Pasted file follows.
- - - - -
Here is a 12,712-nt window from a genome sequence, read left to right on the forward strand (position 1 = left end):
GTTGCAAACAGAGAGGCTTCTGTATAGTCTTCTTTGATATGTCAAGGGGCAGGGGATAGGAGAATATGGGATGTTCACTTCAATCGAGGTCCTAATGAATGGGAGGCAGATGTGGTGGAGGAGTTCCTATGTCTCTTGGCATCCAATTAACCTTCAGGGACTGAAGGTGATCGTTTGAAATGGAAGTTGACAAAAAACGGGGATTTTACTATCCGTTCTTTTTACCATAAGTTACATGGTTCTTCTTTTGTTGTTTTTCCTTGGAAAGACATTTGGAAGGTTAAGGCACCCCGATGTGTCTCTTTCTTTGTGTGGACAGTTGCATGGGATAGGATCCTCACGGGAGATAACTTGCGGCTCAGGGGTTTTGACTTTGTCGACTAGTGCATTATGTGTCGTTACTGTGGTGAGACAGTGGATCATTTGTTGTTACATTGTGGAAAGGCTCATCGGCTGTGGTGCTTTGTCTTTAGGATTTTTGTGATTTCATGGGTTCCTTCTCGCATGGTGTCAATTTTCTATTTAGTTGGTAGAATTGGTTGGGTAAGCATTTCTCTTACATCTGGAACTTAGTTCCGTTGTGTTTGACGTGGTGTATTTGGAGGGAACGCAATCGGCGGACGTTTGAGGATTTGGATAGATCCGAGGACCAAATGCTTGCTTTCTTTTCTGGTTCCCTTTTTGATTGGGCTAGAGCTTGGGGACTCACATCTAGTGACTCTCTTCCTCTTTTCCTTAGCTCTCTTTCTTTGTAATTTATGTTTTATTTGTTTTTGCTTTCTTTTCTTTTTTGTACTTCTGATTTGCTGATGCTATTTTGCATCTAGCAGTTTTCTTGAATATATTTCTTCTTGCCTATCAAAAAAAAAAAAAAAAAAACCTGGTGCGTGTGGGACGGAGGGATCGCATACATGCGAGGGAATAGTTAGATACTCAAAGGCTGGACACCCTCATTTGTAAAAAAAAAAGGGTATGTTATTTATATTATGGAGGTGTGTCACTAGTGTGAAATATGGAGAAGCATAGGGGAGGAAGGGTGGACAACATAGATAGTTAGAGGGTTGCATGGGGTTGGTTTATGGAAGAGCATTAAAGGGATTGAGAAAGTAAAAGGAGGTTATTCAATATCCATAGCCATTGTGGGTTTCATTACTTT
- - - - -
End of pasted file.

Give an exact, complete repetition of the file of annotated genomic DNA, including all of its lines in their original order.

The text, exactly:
Here is a 12,712-nt window from a genome sequence, read left to right on the forward strand (position 1 = left end):
GTTGCAAACAGAGAGGCTTCTGTATAGTCTTCTTTGATATGTCAAGGGGCAGGGGATAGGAGAATATGGGATGTTCACTTCAATCGAGGTCCTAATGAATGGGAGGCAGATGTGGTGGAGGAGTTCCTATGTCTCTTGGCATCCAATTAACCTTCAGGGACTGAAGGTGATCGTTTGAAATGGAAGTTGACAAAAAACGGGGATTTTACTATCCGTTCTTTTTACCATAAGTTACATGGTTCTTCTTTTGTTGTTTTTCCTTGGAAAGACATTTGGAAGGTTAAGGCACCCCGATGTGTCTCTTTCTTTGTGTGGACAGTTGCATGGGATAGGATCCTCACGGGAGATAACTTGCGGCTCAGGGGTTTTGACTTTGTCGACTAGTGCATTATGTGTCGTTACTGTGGTGAGACAGTGGATCATTTGTTGTTACATTGTGGAAAGGCTCATCGGCTGTGGTGCTTTGTCTTTAGGATTTTTGTGATTTCATGGGTTCCTTCTCGCATGGTGTCAATTTTCTATTTAGTTGGTAGAATTGGTTGGGTAAGCATTTCTCTTACATCTGGAACTTAGTTCCGTTGTGTTTGACGTGGTGTATTTGGAGGGAACGCAATCGGCGGACGTTTGAGGATTTGGATAGATCCGAGGACCAAATGCTTGCTTTCTTTTCTGGTTCCCTTTTTGATTGGGCTAGAGCTTGGGGACTCACATCTAGTGACTCTCTTCCTCTTTTCCTTAGCTCTCTTTCTTTGTAATTTATGTTTTATTTGTTTTTGCTTTCTTTTCTTTTTTGTACTTCTGATTTGCTGATGCTATTTTGCATCTAGCAGTTTTCTTGAATATATTTCTTCTTGCCTATCAAAAAAAAAAAAAAAAAAACCTGGTGCGTGTGGGACGGAGGGATCGCATACATGCGAGGGAATAGTTAGATACTCAAAGGCTGGACACCCTCATTTGTAAAAAAAAAAGGGTATGTTATTTATATTATGGAGGTGTGTCACTAGTGTGAAATATGGAGAAGCATAGGGGAGGAAGGGTGGACAACATAGATAGTTAGAGGGTTGCATGGGGTTGGTTTATGGAAGAGCATTAAAGGGATTGAGAAAGTAAAAGGAGGTTATTCAATATCCATAGCCATTGTGGGTTTCATTACTTT